The Vellar tourist village was planned on the lines of Dilli Haat in New Delhi. Its success as a prime tourist hub was assured because of its close proximity to the international beach resort in Kovalam. However, this being god's own country, nothing goes the way man proposes. The Vellar Tourist Village has been open now for around eighteen months and it is yet to get any water or electricity connection. The 15 acre compound that was to become a thriving centre of art, food and commerce, now lies at the disposal of social miscreants and dogs.
Lopez is one of the three security guards appointed at the tourist village. He has been witnessing the gradual degradation of the village since its inception one and a half years ago.
“This place actually used to attract big crowds at the beginning. The food fests and the cultural fests that were held here used to be big hits. But, for some reason, this place was never given any electricity connection. When the events were held, the required power was met by running diesel generators. So, even with the fest becoming a hit, attracting huge crowds, the organisers were operating at a loss,” says Lopez, standing guard to the 15 acre, deserted property.
The Vellar tourism village was built at a cost of Rs.7 crores. The building, the walkways, the lamp posts, and the lamps- everything has been set up at the village, except for the electricity connection.
“It is during the night that the problems get worse. By nightfall, various types of insects and other creatures like snakes come out. We are not able to see a thing because all we have are kerosene lamps. Then there are the dogs, whose numbers have increased greatly since they grow and breed unchecked.”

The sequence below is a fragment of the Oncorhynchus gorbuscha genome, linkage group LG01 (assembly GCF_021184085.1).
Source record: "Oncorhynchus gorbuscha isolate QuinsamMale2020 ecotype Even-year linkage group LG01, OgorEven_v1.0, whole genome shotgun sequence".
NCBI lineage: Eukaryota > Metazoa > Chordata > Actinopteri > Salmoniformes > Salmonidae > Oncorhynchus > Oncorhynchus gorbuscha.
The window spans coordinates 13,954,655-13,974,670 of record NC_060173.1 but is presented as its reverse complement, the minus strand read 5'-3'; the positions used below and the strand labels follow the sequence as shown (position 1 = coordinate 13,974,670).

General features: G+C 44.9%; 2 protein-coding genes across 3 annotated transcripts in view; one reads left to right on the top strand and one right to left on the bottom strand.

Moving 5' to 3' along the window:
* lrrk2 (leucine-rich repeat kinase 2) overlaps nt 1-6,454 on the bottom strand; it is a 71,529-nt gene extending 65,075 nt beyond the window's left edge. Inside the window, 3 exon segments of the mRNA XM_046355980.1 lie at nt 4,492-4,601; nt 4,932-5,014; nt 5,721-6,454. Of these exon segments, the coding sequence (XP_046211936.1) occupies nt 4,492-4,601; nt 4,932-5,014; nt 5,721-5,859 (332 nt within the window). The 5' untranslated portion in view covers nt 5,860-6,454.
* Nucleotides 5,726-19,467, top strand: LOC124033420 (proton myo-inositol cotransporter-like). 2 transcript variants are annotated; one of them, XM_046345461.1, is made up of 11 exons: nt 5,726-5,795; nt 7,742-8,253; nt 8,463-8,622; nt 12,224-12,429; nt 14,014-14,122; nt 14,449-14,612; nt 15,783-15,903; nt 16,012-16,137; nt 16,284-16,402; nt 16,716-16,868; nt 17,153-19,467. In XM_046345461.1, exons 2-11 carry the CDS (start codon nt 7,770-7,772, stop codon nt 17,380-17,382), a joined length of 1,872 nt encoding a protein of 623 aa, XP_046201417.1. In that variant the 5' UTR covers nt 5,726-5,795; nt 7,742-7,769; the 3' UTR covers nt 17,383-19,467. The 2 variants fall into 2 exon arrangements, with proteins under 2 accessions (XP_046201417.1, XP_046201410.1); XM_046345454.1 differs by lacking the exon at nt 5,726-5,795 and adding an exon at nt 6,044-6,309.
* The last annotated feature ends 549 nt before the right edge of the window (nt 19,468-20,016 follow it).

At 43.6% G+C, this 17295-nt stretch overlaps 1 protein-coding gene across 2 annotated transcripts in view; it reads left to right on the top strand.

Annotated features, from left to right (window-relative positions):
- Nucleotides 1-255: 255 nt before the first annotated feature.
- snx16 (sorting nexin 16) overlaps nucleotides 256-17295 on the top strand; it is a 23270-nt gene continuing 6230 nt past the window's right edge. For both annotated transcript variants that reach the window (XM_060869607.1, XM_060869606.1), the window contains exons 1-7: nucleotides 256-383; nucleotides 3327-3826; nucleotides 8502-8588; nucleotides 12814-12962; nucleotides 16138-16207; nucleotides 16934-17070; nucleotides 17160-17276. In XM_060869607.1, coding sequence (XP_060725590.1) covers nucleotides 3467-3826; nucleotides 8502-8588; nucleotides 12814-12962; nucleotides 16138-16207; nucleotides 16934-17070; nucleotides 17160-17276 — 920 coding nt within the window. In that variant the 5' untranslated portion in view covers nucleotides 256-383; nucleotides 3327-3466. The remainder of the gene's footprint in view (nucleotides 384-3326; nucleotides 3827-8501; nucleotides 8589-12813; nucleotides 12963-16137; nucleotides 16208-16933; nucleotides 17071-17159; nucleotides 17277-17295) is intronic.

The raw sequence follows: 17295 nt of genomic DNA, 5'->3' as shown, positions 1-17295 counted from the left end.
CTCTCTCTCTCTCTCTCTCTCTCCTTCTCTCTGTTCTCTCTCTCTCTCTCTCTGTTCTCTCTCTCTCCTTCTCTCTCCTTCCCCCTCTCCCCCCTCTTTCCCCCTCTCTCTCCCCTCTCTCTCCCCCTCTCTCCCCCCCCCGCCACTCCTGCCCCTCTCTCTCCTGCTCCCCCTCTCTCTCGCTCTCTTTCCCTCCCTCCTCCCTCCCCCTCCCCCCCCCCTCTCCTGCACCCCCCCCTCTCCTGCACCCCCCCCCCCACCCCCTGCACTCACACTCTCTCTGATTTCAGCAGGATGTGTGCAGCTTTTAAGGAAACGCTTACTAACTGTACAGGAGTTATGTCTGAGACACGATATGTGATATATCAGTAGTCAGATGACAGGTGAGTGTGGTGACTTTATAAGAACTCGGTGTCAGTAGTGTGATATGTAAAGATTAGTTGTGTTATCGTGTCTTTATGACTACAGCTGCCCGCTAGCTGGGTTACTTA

Lopez has no choice but to stay vigilant all through the night, more to protect himself than the dilapidated and deserted tourism village.
“The vastness of the place, the cover of darkness and the facilities they are provided with, this being a tourist village, have made the place a favourite haunt for local drunkards. They arrive in groups and pay no heed to my warnings of this being a government property. Worse comes when the effect of the alcohol sets in. There is no telling what someone under the influence of alcohol would do. I won't even be able to see who or what hit me in the dark.”
The water requirements of the village were to be partially met through rain harvesting. The pond, which was walled and shaped to blend into the tourist village, with a capacity of 5 lakh litres, was to be the source.
“The pond is still being used by the local population for bathing and washing purposes. The water in the pond is all contaminated now. It needs to be cleaned thoroughly to become usable again,” says Lopez.
Interested people still approach the tourist village to know about lease details, but return as soon as they learn about the unavailability of water and electricity. The elegant, traditional style building, now shelters dogs and weeds adorn the walkway that takes the visitor to the top of the small hill to present him with a marvellous view of the sea.
The project was jointly conceived by the tourism ministry and Kudumbashree. Earlier this year, the state government had asked the city corporation to seek ways for setting up a waste treatment plant at Vellar. But the project never got beyond the initial talks, since the company appointed by the state government to carry out the project for the city corporation, backed away from it within a matter of days.
Currently, Vellar tourist village lies sharing a fate similar to the Akkulam tourist village project. Political muddles revolving around individual gains pose as genuine reasons for the present condition of this unfulfilled promise. But Lopez, the security guard of the 15 acre property, has a reason quite different to point out, one which he believes is just as valid.
There is a small deity within the village, which now lies uncared for and barely accessible in a spot infested with overgrown thickets.
“This Devi was worshiped by the people here before the village came up,” says Lopez. “While the village was being constructed, no one bothered about relocating this deity in full accordance to the rituals. Instead, they just ignored it. When we build a home, the first thing we do is to have it blessed with the grace of god. But in the case of this village, not only was the grace never sought, it was ignored and disrespected. For me, there is no other reason accountable for what the place has become now.”
Graceless and abandoned, the Rs.7 crore tourist village at Vellar now lies at the disposal of miscreants and dogs. The security guards on duty play mute spectators to the overwhelming darkness of the night as one more of the city's tourism's projects hits the dirt.